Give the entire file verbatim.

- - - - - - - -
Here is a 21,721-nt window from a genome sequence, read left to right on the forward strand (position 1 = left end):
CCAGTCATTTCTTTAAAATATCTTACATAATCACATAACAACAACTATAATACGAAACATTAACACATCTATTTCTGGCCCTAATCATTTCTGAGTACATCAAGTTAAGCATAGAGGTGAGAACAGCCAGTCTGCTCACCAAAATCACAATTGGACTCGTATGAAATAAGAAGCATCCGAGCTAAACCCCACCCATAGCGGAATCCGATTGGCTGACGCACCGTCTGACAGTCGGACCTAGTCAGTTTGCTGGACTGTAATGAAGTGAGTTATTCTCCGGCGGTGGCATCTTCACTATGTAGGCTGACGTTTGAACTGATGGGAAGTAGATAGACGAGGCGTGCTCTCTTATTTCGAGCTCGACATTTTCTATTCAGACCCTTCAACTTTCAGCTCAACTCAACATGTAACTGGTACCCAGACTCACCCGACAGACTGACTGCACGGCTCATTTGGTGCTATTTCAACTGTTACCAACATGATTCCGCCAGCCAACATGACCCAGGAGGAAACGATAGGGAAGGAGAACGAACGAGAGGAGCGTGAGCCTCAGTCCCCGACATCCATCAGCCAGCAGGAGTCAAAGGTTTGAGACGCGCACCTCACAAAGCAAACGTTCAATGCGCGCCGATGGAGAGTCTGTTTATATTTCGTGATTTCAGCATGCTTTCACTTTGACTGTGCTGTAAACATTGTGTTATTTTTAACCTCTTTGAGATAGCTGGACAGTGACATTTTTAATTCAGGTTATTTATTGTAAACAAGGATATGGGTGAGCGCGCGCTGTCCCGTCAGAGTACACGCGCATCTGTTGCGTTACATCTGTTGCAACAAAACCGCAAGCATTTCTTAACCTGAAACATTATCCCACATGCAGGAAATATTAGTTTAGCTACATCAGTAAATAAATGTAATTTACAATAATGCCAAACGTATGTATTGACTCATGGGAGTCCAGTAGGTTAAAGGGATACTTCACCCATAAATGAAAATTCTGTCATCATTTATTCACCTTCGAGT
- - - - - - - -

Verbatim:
Here is a 21,721-nt window from a genome sequence, read left to right on the forward strand (position 1 = left end):
CCAGTCATTTCTTTAAAATATCTTACATAATCACATAACAACAACTATAATACGAAACATTAACACATCTATTTCTGGCCCTAATCATTTCTGAGTACATCAAGTTAAGCATAGAGGTGAGAACAGCCAGTCTGCTCACCAAAATCACAATTGGACTCGTATGAAATAAGAAGCATCCGAGCTAAACCCCACCCATAGCGGAATCCGATTGGCTGACGCACCGTCTGACAGTCGGACCTAGTCAGTTTGCTGGACTGTAATGAAGTGAGTTATTCTCCGGCGGTGGCATCTTCACTATGTAGGCTGACGTTTGAACTGATGGGAAGTAGATAGACGAGGCGTGCTCTCTTATTTCGAGCTCGACATTTTCTATTCAGACCCTTCAACTTTCAGCTCAACTCAACATGTAACTGGTACCCAGACTCACCCGACAGACTGACTGCACGGCTCATTTGGTGCTATTTCAACTGTTACCAACATGATTCCGCCAGCCAACATGACCCAGGAGGAAACGATAGGGAAGGAGAACGAACGAGAGGAGCGTGAGCCTCAGTCCCCGACATCCATCAGCCAGCAGGAGTCAAAGGTTTGAGACGCGCACCTCACAAAGCAAACGTTCAATGCGCGCCGATGGAGAGTCTGTTTATATTTCGTGATTTCAGCATGCTTTCACTTTGACTGTGCTGTAAACATTGTGTTATTTTTAACCTCTTTGAGATAGCTGGACAGTGACATTTTTAATTCAGGTTATTTATTGTAAACAAGGATATGGGTGAGCGCGCGCTGTCCCGTCAGAGTACACGCGCATCTGTTGCGTTACATCTGTTGCAACAAAACCGCAAGCATTTCTTAACCTGAAACATTATCCCACATGCAGGAAATATTAGTTTAGCTACATCAGTAAATAAATGTAATTTACAATAATGCCAAACGTATGTATTGACTCATGGGAGTCCAGTAGGTTAAAGGGATACTTCACCCATAAATGAAAATTCTGTCATCATTTATTCACCTTCGAGT